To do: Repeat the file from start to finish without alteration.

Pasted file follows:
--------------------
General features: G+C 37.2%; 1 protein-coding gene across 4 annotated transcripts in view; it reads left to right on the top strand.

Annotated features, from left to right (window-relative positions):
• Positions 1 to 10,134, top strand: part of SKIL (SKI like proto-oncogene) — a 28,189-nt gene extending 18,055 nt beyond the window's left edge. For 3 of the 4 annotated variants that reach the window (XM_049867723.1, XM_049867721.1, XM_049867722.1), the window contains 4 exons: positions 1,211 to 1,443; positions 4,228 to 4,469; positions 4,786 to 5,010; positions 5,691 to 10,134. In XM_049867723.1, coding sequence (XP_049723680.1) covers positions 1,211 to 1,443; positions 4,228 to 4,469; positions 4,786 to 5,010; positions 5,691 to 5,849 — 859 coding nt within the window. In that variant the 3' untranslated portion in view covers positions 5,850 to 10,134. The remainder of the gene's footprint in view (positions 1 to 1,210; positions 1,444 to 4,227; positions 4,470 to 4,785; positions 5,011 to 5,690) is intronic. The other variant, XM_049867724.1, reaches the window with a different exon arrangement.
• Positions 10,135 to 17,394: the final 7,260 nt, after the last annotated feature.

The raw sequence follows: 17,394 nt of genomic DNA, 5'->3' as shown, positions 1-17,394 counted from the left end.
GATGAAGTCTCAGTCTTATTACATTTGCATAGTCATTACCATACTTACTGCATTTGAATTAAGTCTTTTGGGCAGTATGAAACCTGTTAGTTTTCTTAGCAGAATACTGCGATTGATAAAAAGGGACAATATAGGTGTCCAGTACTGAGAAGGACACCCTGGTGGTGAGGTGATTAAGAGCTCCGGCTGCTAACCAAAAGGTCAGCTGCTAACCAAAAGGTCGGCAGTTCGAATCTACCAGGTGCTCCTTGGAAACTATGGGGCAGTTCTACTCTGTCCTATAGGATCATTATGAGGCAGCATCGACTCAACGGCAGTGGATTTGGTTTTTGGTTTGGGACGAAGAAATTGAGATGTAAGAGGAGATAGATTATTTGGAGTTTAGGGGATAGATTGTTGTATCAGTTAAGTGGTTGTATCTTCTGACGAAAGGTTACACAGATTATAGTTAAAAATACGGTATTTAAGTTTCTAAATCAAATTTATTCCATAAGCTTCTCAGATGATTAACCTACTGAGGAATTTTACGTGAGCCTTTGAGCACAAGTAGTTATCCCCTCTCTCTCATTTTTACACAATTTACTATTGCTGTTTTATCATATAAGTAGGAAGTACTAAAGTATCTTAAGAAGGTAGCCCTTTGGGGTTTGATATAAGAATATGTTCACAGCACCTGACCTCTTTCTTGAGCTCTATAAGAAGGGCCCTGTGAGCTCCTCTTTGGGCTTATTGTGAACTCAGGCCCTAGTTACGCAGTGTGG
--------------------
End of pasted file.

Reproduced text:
General features: G+C 37.2%; 1 protein-coding gene across 4 annotated transcripts in view; it reads left to right on the top strand.

Annotated features, from left to right (window-relative positions):
• Positions 1 to 10,134, top strand: part of SKIL (SKI like proto-oncogene) — a 28,189-nt gene extending 18,055 nt beyond the window's left edge. For 3 of the 4 annotated variants that reach the window (XM_049867723.1, XM_049867721.1, XM_049867722.1), the window contains 4 exons: positions 1,211 to 1,443; positions 4,228 to 4,469; positions 4,786 to 5,010; positions 5,691 to 10,134. In XM_049867723.1, coding sequence (XP_049723680.1) covers positions 1,211 to 1,443; positions 4,228 to 4,469; positions 4,786 to 5,010; positions 5,691 to 5,849 — 859 coding nt within the window. In that variant the 3' untranslated portion in view covers positions 5,850 to 10,134. The remainder of the gene's footprint in view (positions 1 to 1,210; positions 1,444 to 4,227; positions 4,470 to 4,785; positions 5,011 to 5,690) is intronic. The other variant, XM_049867724.1, reaches the window with a different exon arrangement.
• Positions 10,135 to 17,394: the final 7,260 nt, after the last annotated feature.

The raw sequence follows: 17,394 nt of genomic DNA, 5'->3' as shown, positions 1-17,394 counted from the left end.
GATGAAGTCTCAGTCTTATTACATTTGCATAGTCATTACCATACTTACTGCATTTGAATTAAGTCTTTTGGGCAGTATGAAACCTGTTAGTTTTCTTAGCAGAATACTGCGATTGATAAAAAGGGACAATATAGGTGTCCAGTACTGAGAAGGACACCCTGGTGGTGAGGTGATTAAGAGCTCCGGCTGCTAACCAAAAGGTCAGCTGCTAACCAAAAGGTCGGCAGTTCGAATCTACCAGGTGCTCCTTGGAAACTATGGGGCAGTTCTACTCTGTCCTATAGGATCATTATGAGGCAGCATCGACTCAACGGCAGTGGATTTGGTTTTTGGTTTGGGACGAAGAAATTGAGATGTAAGAGGAGATAGATTATTTGGAGTTTAGGGGATAGATTGTTGTATCAGTTAAGTGGTTGTATCTTCTGACGAAAGGTTACACAGATTATAGTTAAAAATACGGTATTTAAGTTTCTAAATCAAATTTATTCCATAAGCTTCTCAGATGATTAACCTACTGAGGAATTTTACGTGAGCCTTTGAGCACAAGTAGTTATCCCCTCTCTCTCATTTTTACACAATTTACTATTGCTGTTTTATCATATAAGTAGGAAGTACTAAAGTATCTTAAGAAGGTAGCCCTTTGGGGTTTGATATAAGAATATGTTCACAGCACCTGACCTCTTTCTTGAGCTCTATAAGAAGGGCCCTGTGAGCTCCTCTTTGGGCTTATTGTGAACTCAGGCCCTAGTTACGCAGTGTGG